Using outgroup in gene family dendograms
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26 days ago

Greetings!

I'm currently trying to find candidate genes related to a certain pathway of my species of interest. My approach began by screening certain gene families after performing DGE on some datasets. After obtaining my initial candidates I want to compare them with other genes (from the same family) involved in similar reaction/roles.

My question is regarding the use of an outgroup sequence in this analysis. My understanding is that an outgroup should be a sequence (or sequences) that are outside the group of interest and more distantly related to the ingroup. So, since I'm studying a gene family and not orthologs genes I'm not sure If I should include a sequence from the same family but outside my taxa. Does this make sense and is there anything I should take into consideration while analysing my results?

Thanks in advance

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26 days ago
Mensur Dlakic ★ 11k

Your understanding is correct. Let's say that you are studying proteins from thermophilic bacteria, in which case a related protein from E. coli would almost certainly form an outgroup. If you study archaeal proteins, a matching group of relatives from bacteria would create an outgroup. How distant outgroup proteins should be depends on your goal. They can be from the same kingdom but different orders, or different phyla. If your aim is broader, they can be from different kingdoms. There is no prescribed rule how to select an outgroup.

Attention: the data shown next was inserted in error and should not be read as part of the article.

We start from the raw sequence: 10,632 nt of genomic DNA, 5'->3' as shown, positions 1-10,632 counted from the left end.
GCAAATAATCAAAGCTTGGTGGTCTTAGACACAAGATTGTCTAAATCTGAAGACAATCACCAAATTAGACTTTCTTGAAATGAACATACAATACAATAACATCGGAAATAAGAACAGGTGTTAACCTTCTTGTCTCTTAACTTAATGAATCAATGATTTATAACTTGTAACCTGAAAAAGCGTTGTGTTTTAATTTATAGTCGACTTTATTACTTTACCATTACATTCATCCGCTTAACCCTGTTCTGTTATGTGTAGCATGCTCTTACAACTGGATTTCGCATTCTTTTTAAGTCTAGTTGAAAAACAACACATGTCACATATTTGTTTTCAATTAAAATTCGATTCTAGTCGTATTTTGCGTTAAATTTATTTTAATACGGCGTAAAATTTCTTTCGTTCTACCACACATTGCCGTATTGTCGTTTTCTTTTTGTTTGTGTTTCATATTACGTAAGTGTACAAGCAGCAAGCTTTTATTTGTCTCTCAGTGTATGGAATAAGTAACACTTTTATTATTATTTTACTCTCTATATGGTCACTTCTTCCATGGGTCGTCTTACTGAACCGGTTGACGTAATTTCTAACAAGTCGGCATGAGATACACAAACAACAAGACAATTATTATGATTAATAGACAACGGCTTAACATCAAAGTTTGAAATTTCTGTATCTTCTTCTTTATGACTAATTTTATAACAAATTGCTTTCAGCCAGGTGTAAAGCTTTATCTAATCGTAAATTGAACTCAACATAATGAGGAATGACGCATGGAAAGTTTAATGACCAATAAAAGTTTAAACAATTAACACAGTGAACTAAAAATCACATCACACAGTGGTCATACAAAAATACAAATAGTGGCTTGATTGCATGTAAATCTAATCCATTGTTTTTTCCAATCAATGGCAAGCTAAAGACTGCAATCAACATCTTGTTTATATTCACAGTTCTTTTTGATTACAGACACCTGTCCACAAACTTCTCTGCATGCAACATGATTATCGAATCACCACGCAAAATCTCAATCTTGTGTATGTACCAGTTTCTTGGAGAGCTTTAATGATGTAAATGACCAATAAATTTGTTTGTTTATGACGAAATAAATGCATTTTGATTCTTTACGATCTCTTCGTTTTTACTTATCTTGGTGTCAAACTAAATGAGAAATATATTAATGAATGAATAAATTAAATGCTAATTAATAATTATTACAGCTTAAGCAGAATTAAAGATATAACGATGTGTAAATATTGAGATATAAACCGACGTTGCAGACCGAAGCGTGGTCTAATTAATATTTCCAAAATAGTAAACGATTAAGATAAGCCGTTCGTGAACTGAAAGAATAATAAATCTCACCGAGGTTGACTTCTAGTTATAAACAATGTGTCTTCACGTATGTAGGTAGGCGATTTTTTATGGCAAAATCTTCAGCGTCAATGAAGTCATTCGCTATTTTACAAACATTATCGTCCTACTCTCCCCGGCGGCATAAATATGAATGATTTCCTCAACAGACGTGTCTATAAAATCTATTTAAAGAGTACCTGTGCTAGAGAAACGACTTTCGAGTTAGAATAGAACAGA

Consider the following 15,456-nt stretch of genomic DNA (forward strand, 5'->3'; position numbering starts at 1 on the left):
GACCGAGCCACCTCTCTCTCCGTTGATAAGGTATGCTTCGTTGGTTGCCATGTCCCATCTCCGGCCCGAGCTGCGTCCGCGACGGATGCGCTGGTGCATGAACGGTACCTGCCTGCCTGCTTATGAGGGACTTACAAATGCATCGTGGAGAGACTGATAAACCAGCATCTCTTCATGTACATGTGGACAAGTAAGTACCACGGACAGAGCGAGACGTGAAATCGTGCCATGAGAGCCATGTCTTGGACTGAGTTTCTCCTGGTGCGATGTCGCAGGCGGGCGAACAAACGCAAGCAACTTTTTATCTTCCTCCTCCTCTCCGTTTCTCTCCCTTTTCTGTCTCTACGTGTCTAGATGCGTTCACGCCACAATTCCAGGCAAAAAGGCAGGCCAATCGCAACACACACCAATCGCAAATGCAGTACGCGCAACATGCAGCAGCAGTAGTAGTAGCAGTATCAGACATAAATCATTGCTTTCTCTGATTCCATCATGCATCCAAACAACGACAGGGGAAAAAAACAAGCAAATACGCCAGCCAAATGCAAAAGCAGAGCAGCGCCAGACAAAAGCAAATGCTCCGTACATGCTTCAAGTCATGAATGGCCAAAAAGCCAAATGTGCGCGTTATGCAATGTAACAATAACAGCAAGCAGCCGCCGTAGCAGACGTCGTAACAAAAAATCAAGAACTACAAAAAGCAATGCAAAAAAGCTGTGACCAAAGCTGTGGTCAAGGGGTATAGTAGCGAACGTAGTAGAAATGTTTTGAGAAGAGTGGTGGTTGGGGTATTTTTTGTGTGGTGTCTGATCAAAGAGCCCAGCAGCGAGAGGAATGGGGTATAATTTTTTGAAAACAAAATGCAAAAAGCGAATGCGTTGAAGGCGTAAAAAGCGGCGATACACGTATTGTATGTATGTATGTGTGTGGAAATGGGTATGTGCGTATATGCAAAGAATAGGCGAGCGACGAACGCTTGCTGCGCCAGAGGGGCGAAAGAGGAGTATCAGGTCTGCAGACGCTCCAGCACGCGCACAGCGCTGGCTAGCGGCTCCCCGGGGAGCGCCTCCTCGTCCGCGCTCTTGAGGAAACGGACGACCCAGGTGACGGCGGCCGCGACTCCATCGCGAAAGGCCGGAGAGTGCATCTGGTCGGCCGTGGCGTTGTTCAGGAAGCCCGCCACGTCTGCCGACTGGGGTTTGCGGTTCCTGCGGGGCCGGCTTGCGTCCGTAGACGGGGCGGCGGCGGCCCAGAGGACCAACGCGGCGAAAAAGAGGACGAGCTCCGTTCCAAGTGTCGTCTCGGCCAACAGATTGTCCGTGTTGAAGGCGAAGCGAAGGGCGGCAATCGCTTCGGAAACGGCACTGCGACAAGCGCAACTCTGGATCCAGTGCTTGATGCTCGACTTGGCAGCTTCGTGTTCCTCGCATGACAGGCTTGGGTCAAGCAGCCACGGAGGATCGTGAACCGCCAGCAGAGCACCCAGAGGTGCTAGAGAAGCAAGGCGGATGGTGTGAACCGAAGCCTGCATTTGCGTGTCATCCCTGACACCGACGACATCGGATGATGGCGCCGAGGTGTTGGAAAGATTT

Also, keep in mind that it is not a requirement to include an outgroup.

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What If I want to compare my candidates genes (for example from ABC family) with sequences from other species? Should I include an outgroup and do I go about it?

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It is difficult to answer your questions any better than I already have given the vague information you provided.

If you are talking about ABC transporters, that is a big superfamily of proteins. Even if you were to make a tree of all ABC transporters from a single species, you would have outliers in it because the superfamily is very diverse. As to if you should be including other species, I don't know what you have already, nor do I know what you are trying to achieve.

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Wouldn't a gene that isn't an ABC superfamily member from some distant species suffice as an outgroup candidate here?

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Wouldn't a gene that isn't an ABC superfamily member from some distant species suffice as an outgroup candidate here?

Most definitely no. It goes without saying that a random protein from a different species (or even the same species) would be an outlier. The goal is to select a protein that is distantly related but belongs to a group. In other words, it should be a protein (or a group of proteins) that can be aligned to others.

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Thank for the fast reponse. The ABC family is not the best example for this question indeed. The objective of my work is to find genes responsible for transport of secundary compounds. Hence I'm doing dendograms using a) my candidate genes protein sequences, b) the protein sequences of genes from that family that are already caracterized as transporters of secundary compounds and c) all the protein sequences from that family in arabidopsis.

I was on the fence of including outgroup in this analysis, as what I'm really looking for is if the genes from my species cluster with with other genes from b)

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